Change Log

When What
March 12, 2015 Donated by Mona Erfani Joorabchi


Studies who have been using the data (in any form) are required to add the following reference to their report/paper:

  title={Works for me! Characterizing non-reproducible bug reports},
  author={Erfani Joorabchi, Mona and Mirzaaghaei, Mehdi and Mesbah, Ali},
  booktitle={Proceedings of the 11th Working Conference on Mining Software Repositories},

About the Data

To ensure representativeness, there are five popular, actively maintained software projects from three separate domains, namely desktop (Firefox and Eclipse), web (MediaWiki and Moodle), and mobile (Firefox Android). In addition, one commercial closed source application (Industrial) is included. The proprietary bug tracking system is from a Vancouver-based mobile app development company. The bug reports are filed by their testing team and end-users, and are related to different mobile platforms such as An- droid, Blackberry, iOS, and Windows Phone, as well as their content management platform and backend software.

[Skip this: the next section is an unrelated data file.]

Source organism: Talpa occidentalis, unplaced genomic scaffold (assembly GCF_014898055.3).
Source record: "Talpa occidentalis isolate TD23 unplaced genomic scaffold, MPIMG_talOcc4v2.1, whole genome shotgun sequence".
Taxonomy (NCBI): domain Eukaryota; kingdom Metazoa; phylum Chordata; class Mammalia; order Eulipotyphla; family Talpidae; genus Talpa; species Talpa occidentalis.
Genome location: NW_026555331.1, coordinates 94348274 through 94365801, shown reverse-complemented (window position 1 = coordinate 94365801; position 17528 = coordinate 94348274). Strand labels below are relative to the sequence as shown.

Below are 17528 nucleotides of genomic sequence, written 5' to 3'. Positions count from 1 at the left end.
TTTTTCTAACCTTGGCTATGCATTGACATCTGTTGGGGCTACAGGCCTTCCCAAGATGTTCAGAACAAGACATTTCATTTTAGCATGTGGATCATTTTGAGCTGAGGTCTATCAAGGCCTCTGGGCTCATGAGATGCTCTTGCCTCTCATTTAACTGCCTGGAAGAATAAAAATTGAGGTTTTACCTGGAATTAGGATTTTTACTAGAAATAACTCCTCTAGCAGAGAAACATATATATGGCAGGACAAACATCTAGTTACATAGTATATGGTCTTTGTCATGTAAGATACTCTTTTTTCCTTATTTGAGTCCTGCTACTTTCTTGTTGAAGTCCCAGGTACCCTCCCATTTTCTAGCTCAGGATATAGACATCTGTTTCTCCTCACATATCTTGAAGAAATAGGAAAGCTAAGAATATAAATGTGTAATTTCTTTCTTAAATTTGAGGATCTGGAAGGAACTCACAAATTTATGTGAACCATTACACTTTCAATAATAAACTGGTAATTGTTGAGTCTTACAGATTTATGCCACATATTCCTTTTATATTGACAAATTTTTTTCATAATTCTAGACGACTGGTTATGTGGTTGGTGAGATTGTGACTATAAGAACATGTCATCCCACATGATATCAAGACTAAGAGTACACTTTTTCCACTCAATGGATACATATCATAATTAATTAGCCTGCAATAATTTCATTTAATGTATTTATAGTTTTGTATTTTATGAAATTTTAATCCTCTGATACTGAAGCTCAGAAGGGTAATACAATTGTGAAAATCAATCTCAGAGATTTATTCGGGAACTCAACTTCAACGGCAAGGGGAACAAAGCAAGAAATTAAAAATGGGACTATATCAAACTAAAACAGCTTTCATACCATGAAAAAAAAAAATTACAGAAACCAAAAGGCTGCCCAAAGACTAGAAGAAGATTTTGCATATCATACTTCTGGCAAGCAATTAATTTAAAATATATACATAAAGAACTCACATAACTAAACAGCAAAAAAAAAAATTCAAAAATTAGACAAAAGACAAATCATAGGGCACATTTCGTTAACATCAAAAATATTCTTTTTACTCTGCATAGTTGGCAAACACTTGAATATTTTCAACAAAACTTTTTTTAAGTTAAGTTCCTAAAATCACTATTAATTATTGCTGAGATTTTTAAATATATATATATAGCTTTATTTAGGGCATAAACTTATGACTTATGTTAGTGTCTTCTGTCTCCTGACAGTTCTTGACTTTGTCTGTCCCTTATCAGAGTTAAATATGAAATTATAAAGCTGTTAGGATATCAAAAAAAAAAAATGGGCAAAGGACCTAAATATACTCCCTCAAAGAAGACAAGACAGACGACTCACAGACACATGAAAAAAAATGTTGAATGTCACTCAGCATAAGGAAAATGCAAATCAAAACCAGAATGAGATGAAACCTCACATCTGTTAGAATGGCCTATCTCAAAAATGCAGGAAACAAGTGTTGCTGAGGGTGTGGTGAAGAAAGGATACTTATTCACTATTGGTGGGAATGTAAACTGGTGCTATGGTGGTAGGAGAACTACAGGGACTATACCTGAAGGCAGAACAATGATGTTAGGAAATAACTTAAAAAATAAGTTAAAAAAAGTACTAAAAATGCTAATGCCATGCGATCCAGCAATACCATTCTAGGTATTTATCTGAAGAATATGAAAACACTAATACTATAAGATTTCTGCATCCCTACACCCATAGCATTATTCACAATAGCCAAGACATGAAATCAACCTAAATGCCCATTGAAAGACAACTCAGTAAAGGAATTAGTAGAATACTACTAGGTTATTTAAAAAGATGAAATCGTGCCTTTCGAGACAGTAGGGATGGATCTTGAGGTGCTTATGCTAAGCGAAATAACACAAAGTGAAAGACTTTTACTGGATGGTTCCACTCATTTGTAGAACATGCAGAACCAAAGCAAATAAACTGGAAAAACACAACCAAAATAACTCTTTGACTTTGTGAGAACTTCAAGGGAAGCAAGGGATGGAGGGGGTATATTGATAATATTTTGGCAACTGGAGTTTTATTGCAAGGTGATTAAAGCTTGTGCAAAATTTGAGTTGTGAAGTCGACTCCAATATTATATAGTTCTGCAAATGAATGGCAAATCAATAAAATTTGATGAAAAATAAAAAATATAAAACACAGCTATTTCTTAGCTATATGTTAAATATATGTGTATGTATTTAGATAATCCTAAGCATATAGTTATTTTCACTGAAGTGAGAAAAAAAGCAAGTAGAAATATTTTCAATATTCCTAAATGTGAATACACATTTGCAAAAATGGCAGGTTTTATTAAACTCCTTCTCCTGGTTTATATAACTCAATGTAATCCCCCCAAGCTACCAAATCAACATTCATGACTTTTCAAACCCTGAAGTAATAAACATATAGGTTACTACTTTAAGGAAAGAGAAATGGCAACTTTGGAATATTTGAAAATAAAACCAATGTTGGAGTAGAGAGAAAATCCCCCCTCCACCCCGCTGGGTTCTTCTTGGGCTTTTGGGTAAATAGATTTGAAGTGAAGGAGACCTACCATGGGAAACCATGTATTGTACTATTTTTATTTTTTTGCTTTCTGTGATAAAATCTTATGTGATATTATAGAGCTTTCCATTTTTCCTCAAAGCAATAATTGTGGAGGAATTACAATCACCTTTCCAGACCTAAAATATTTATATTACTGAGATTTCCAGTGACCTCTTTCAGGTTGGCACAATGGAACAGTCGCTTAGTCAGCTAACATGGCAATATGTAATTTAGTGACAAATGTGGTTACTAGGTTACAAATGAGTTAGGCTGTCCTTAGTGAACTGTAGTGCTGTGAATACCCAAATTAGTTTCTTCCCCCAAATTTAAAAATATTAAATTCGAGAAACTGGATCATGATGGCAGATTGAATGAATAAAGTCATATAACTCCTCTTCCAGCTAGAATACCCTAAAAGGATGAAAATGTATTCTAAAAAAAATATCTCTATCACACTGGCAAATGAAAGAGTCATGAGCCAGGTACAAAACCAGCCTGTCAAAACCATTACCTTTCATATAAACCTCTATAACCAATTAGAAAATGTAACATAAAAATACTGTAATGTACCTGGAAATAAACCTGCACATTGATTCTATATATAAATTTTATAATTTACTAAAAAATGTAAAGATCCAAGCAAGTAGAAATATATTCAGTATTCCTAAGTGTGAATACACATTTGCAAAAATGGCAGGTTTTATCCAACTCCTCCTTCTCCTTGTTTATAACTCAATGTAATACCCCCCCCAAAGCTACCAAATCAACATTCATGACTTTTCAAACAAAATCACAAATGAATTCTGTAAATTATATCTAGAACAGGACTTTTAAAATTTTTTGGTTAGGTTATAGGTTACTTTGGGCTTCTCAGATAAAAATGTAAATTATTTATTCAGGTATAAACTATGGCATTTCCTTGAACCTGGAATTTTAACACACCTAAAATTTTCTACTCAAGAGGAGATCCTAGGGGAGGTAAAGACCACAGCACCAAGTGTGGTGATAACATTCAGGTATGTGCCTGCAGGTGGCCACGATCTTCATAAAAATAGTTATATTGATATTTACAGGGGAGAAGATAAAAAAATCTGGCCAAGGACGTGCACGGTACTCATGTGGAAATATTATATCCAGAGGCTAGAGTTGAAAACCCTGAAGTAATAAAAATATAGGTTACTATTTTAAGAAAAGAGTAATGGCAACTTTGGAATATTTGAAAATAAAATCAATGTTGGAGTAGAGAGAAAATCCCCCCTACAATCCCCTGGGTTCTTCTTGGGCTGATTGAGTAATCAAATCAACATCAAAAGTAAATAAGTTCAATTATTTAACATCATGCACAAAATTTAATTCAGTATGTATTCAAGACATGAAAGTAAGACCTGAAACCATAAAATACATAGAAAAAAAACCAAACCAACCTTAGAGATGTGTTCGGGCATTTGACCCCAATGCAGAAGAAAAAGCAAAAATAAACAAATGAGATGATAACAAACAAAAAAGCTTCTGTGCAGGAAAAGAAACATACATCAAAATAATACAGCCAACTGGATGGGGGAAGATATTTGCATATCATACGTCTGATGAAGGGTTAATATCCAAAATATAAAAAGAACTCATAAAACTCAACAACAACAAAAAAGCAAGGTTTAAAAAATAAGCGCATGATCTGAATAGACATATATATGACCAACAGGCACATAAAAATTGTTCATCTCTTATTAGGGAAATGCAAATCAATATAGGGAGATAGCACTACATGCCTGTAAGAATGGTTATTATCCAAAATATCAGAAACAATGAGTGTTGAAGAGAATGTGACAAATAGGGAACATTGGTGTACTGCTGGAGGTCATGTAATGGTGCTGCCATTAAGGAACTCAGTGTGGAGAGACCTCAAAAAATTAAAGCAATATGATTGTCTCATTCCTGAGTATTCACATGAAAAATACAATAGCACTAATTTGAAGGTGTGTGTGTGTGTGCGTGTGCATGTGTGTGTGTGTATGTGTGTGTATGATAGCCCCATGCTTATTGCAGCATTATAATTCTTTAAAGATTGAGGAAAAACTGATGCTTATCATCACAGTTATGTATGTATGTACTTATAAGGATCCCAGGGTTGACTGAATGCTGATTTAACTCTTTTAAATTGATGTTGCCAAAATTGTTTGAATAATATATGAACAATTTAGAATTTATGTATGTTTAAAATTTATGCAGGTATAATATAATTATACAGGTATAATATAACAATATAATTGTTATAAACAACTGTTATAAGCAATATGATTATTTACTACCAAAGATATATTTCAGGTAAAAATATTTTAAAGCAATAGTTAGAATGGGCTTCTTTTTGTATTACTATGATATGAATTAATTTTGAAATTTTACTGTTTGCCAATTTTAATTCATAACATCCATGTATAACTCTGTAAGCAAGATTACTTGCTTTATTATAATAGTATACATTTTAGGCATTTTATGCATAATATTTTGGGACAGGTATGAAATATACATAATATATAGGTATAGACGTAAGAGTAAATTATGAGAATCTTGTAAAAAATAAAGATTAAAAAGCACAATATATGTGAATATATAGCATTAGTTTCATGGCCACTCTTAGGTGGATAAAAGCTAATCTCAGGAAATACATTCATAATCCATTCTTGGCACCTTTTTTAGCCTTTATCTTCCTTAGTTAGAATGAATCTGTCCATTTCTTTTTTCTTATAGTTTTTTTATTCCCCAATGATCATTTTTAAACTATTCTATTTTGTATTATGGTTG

Bug repository systems have become an integral component of software development activities. Ideally, each bug report should help developers to find and fix a software fault. However, there is a subset of reported bugs that is not (easily) re-producible, on which developers spend considerable amounts of time and effort. We present an empirical analysis of non- reproducible bug reports to characterize their rate, nature, and root causes. We mine one industrial and five open-source bug repositories, resulting in 32K non-reproducible bug reports. We (1) compare properties of non-reproducible reports with their counterparts such as active time and number of authors, (2) investigate their life-cycle patterns, and (3) examine 120 Fixed non-reproducible reports. In addition, we qualitatively classify a set of randomly selected non-reproducible bug reports (1,643) into six common categories. Our results show that, on average, non-reproducible bug reports pertain to 17% of all bug reports, remain active three months longer than their counterparts, can be mainly (45%) classified as “Interbug Dependencies”, and 66% of Fixed non-reproducible reports were indeed reproduced and fixed.